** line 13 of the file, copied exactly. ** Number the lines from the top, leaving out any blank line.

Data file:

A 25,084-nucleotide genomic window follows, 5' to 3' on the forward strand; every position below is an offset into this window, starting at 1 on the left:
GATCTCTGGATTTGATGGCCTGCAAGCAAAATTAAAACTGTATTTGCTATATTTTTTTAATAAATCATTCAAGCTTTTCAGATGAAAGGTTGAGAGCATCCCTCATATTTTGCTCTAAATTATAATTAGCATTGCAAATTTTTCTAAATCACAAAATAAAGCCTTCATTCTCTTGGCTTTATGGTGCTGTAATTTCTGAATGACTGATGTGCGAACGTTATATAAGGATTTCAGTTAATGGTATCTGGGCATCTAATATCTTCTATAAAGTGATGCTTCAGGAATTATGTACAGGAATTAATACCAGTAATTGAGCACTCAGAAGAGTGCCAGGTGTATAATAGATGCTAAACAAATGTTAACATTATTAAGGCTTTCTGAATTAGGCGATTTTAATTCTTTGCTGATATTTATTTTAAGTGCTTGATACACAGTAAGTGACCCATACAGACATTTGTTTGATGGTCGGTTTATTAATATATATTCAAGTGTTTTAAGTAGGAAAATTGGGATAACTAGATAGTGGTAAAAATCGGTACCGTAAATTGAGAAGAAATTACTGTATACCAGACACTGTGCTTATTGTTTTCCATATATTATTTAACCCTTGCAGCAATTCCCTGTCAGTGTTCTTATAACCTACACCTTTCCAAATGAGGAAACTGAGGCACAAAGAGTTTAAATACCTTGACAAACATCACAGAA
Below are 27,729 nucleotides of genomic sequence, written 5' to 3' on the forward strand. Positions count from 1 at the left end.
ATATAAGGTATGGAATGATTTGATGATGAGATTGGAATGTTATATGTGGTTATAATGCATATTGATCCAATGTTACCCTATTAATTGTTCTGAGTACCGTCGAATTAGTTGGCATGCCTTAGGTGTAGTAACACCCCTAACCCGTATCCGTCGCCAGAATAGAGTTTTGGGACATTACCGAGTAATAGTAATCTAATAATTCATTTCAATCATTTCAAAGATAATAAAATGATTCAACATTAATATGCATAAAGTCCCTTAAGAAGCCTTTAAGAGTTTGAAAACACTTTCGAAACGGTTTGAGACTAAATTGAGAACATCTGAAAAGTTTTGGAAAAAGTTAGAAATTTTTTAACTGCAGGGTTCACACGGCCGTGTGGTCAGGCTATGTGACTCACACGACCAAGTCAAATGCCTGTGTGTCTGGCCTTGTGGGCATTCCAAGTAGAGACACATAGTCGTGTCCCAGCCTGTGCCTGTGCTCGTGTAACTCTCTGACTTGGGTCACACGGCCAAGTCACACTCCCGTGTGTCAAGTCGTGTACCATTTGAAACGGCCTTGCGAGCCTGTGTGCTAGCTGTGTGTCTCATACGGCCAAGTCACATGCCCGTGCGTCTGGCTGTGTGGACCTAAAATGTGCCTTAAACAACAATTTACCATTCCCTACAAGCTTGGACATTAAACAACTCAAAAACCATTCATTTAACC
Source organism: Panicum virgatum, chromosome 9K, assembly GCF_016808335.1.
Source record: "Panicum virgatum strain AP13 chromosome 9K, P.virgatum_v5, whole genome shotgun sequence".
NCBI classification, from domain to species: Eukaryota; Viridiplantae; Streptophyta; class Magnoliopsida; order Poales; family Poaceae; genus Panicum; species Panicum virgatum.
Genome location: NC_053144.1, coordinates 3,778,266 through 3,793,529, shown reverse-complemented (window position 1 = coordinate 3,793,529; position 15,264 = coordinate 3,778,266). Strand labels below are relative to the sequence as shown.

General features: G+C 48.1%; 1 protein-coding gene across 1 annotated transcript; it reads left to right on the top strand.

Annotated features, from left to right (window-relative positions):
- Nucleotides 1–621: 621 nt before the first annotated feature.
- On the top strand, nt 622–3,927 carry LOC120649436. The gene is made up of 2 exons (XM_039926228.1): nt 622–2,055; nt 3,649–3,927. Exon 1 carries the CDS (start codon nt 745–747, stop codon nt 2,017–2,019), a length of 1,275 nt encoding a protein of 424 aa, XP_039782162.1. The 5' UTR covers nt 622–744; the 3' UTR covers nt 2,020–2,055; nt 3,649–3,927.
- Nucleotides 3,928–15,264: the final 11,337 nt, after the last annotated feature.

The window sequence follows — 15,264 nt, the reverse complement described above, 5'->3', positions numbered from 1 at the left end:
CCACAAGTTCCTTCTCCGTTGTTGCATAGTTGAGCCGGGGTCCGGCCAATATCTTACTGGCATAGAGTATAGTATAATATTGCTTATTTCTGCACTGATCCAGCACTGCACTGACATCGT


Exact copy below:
- Nucleotides 3,928–15,264: the final 11,337 nt, after the last annotated feature.